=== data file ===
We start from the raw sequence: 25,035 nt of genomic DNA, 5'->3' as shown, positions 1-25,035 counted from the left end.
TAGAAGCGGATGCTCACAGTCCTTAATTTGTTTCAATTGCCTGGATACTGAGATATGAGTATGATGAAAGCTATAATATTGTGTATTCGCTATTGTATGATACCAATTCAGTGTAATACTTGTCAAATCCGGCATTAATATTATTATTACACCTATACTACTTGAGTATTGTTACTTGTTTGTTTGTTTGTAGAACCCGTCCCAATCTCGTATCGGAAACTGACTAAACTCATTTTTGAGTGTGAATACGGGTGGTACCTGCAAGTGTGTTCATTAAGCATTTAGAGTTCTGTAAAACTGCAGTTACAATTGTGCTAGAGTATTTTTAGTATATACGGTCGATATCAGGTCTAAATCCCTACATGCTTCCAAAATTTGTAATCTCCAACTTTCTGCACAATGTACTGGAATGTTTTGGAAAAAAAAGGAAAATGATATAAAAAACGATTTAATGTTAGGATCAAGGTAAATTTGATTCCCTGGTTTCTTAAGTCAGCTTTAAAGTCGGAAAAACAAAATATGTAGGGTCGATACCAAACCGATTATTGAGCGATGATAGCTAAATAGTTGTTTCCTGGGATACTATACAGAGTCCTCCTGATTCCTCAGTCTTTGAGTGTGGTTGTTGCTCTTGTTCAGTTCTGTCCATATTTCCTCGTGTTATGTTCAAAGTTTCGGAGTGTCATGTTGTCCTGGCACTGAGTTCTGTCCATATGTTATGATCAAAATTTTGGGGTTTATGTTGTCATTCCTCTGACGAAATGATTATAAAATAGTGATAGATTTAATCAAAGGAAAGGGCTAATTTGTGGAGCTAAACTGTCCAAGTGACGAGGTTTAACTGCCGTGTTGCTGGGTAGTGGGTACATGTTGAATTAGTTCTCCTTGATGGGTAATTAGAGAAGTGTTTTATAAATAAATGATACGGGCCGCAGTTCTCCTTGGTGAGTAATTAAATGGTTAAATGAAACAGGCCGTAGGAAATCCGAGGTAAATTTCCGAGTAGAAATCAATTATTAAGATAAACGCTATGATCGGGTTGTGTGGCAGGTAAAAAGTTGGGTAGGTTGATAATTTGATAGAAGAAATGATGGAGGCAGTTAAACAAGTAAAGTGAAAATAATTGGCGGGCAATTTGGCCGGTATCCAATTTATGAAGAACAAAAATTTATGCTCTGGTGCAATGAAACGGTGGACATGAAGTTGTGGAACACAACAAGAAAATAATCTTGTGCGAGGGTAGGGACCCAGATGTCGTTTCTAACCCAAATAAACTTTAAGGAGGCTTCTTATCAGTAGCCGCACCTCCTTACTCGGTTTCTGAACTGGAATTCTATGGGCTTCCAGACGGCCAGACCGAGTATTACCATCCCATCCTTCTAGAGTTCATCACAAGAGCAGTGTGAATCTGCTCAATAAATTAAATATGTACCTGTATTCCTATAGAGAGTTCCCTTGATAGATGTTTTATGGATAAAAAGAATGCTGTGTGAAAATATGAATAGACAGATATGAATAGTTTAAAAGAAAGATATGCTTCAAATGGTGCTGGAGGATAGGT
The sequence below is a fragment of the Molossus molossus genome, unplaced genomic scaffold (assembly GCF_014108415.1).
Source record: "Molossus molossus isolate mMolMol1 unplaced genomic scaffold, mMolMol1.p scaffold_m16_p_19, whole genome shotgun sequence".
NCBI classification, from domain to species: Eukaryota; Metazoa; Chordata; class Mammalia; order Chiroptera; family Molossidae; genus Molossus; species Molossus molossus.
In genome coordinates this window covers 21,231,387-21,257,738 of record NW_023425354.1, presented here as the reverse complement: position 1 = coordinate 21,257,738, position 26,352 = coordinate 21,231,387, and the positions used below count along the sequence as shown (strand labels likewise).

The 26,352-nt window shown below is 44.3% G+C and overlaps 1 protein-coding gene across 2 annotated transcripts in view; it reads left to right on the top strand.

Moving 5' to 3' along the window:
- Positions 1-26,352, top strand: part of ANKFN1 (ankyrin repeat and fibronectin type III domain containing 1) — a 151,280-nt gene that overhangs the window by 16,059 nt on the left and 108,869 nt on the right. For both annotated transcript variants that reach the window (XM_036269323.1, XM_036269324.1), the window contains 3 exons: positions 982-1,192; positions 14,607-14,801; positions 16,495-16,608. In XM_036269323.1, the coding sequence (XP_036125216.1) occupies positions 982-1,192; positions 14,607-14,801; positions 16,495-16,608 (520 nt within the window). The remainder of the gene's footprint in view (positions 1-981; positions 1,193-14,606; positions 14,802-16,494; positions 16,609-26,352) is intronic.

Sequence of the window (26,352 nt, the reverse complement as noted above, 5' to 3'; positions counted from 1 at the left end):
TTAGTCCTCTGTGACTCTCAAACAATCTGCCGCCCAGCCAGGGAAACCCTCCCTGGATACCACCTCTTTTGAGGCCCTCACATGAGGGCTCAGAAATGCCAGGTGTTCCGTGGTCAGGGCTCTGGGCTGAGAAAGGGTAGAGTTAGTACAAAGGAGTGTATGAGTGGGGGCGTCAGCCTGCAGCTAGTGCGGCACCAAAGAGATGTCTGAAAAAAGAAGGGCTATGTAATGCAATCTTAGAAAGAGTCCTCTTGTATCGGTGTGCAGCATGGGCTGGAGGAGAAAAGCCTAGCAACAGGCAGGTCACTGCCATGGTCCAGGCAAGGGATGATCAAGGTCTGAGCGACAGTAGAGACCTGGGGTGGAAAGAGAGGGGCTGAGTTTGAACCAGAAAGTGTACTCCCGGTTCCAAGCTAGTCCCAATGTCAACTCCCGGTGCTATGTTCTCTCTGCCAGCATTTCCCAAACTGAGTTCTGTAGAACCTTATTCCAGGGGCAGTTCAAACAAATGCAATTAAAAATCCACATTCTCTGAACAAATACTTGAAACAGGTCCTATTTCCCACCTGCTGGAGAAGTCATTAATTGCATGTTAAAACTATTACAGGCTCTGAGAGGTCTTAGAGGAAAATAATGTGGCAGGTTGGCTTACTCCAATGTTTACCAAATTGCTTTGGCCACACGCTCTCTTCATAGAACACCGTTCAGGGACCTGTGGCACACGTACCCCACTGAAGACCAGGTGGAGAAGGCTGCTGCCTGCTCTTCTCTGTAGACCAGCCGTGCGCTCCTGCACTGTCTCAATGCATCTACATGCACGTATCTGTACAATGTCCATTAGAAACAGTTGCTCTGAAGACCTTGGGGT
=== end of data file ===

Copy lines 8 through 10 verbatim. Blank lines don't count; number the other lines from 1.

Moving 5' to 3' along the window:
- Positions 1-26,352, top strand: part of ANKFN1 (ankyrin repeat and fibronectin type III domain containing 1) — a 151,280-nt gene that overhangs the window by 16,059 nt on the left and 108,869 nt on the right. For both annotated transcript variants that reach the window (XM_036269323.1, XM_036269324.1), the window contains 3 exons: positions 982-1,192; positions 14,607-14,801; positions 16,495-16,608. In XM_036269323.1, the coding sequence (XP_036125216.1) occupies positions 982-1,192; positions 14,607-14,801; positions 16,495-16,608 (520 nt within the window). The remainder of the gene's footprint in view (positions 1-981; positions 1,193-14,606; positions 14,802-16,494; positions 16,609-26,352) is intronic.

Sequence of the window (26,352 nt, the reverse complement as noted above, 5' to 3'; positions counted from 1 at the left end):